Art Festival

A Festival for Frida

The East End Studio Gallery kicks off its eighth annual festival of art inspired by the great Mexican painter Frida Kahlo

By Paloma Lenz April 5, 2013


Nestled in the colorful Tlaquepaque Market in Eastwood is the East End Studio Gallery, home to the Frida Festival, an annual art exhibition inspired by the work of Frida Kahlo, one of Latin America's most beloved artists. The exhibition, now in its eighth year, will open tonight with a series of spoken word performances by local poets.

Frida Festival 
Today from 6 to 10
April 19 from 6 to 10
April 20 from noon to 5
East End Studio Gallery
708C Telephone Rd.

 The festival was originally held in July to mark the month of Kahlo’s birth, but the heat kept many people away. "It's extremely hot here in Houston during July," says curator Lizbeth Ortiz. "The first few festivals we did do in July, and it was torture."

This year’s Frida Festival runs for two weekends and includes performing artists and local vendors selling Kahlo-inspired crafts. "The festival grew out of celebrating her birthday, Ortiz says. “Now it's about celebrating her birthday, her inspiration, and her legacy.”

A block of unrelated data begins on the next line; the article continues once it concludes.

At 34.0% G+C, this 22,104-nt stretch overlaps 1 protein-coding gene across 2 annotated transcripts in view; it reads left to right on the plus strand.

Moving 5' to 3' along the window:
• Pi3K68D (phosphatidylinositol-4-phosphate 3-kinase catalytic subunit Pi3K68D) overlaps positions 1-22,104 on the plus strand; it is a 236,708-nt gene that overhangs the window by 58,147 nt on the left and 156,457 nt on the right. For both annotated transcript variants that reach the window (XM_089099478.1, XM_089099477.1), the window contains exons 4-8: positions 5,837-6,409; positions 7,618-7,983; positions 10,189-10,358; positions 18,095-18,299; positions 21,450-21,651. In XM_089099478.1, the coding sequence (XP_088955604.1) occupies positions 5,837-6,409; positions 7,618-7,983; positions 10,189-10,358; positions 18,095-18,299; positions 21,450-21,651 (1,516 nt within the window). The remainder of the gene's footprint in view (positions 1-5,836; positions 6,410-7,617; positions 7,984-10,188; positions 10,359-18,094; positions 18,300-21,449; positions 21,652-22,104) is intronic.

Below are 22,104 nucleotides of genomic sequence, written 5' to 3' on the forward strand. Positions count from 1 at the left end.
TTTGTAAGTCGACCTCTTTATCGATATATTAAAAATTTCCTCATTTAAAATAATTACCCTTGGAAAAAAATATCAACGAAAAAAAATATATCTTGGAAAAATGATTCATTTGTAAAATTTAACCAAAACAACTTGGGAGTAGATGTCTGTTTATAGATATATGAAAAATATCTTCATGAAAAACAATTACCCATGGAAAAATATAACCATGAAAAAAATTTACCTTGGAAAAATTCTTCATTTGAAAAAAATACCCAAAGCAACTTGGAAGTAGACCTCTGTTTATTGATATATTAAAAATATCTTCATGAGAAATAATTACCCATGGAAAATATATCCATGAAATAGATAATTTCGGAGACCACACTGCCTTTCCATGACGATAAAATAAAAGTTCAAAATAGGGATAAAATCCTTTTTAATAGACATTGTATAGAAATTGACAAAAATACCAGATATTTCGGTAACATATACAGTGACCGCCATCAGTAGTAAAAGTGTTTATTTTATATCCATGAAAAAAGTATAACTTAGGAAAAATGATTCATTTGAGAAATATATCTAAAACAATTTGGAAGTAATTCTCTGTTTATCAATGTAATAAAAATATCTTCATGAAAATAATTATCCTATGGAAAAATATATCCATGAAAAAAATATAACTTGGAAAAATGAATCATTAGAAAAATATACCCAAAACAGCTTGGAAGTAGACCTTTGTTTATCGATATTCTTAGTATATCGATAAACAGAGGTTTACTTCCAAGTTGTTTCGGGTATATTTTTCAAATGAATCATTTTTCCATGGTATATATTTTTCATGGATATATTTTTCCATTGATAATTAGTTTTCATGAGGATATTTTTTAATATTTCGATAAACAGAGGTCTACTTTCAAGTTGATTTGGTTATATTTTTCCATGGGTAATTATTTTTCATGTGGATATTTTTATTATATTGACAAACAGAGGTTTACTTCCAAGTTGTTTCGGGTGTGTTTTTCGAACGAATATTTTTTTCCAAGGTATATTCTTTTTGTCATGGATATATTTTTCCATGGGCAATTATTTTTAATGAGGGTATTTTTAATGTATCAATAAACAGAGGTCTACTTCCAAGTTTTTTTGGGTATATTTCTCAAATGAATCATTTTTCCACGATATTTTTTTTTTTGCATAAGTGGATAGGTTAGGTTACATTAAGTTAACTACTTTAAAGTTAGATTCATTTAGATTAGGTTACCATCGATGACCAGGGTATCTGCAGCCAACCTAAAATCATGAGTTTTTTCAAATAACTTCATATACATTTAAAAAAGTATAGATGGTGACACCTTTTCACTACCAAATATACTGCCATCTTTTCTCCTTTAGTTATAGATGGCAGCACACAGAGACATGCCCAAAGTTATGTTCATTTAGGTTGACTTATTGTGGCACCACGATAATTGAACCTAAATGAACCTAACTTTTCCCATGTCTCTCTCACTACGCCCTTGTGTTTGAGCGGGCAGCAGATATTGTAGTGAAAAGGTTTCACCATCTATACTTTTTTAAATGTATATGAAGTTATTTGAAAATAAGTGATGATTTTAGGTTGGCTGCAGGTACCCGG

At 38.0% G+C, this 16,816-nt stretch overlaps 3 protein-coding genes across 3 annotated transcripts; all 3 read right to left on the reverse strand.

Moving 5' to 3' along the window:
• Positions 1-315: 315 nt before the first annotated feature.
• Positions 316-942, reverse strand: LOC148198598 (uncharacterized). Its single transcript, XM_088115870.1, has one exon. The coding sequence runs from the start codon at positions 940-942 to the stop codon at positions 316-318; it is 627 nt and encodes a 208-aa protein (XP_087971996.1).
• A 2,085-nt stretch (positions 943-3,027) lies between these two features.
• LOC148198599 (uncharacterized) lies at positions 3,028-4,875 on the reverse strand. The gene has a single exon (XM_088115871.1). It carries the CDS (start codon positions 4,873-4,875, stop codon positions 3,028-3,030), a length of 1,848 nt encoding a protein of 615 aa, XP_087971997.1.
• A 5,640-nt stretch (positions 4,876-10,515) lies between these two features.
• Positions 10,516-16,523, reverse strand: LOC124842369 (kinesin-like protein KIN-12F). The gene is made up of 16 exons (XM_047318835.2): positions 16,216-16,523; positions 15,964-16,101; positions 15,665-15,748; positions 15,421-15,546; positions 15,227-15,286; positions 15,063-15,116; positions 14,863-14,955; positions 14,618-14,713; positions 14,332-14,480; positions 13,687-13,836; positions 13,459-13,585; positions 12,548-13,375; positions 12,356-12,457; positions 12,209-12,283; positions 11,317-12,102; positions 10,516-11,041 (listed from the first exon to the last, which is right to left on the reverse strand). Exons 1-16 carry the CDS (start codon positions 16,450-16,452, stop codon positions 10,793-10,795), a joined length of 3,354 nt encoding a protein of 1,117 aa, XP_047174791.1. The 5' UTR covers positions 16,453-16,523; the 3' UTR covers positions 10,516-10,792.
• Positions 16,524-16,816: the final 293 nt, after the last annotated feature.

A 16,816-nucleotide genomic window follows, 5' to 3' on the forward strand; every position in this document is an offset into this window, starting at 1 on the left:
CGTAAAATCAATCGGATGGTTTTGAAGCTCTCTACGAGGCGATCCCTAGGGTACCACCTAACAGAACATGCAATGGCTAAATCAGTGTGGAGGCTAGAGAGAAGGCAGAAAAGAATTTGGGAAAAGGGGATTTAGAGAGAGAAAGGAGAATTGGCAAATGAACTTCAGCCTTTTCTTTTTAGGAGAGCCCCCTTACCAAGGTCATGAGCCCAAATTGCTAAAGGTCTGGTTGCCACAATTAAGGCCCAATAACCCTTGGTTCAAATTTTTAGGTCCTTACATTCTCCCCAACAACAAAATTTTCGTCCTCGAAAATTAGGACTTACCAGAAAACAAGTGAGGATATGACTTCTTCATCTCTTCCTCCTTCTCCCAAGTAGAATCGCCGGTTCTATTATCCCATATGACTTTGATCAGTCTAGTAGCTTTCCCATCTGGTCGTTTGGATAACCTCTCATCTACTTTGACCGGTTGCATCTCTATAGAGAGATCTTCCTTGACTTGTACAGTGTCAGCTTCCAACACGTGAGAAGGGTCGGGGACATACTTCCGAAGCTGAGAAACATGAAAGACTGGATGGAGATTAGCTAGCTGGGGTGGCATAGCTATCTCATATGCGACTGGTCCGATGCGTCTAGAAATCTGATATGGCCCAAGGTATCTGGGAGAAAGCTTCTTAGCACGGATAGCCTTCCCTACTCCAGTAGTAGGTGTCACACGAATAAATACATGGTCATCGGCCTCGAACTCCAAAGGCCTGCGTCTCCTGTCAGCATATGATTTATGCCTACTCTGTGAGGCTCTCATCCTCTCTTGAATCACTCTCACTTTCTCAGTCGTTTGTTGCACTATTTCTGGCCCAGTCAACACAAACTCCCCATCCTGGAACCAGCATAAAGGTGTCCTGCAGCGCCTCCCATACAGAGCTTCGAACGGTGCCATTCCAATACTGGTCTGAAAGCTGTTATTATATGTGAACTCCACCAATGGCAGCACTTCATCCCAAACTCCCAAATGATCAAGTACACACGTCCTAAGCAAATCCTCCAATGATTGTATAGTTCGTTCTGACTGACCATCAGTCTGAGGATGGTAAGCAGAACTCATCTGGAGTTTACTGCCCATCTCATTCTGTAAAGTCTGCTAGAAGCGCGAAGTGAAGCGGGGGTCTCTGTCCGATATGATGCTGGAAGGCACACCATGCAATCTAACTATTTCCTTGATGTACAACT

Tonight’s opening festivities will include appearances by local artists Cutthroat, Lilibeth André, and Julie Zarate, as well as art by California artists Gabriel Navar and David Flores. The festival will continue two weeks from now on Friday, April 19 with a DJ, a live performance by belly dancer Y.E.T., and a Frida look-alike contest for adults. The contest encourages attendees to present their best visual interpretation of Frida's style for a panel of judges. April 20, the final day of the festival, will feature a children’s version of the Frida look-alike contest and an arts market on the patio of the nearby café Bohemeo's. Visitors are encouraged to talk to vendors and artists.

"We've expanded to Bohemeo's because last year for Day of the Dead we had five hundred people here and we didn't fit," Ortiz explains. "It's nice that we have the market underneath one roof so that it's more like a mercado like in Coyoacán where Frida is from. That's what this plaza really looks like—it has a real Mexican feeling to it.


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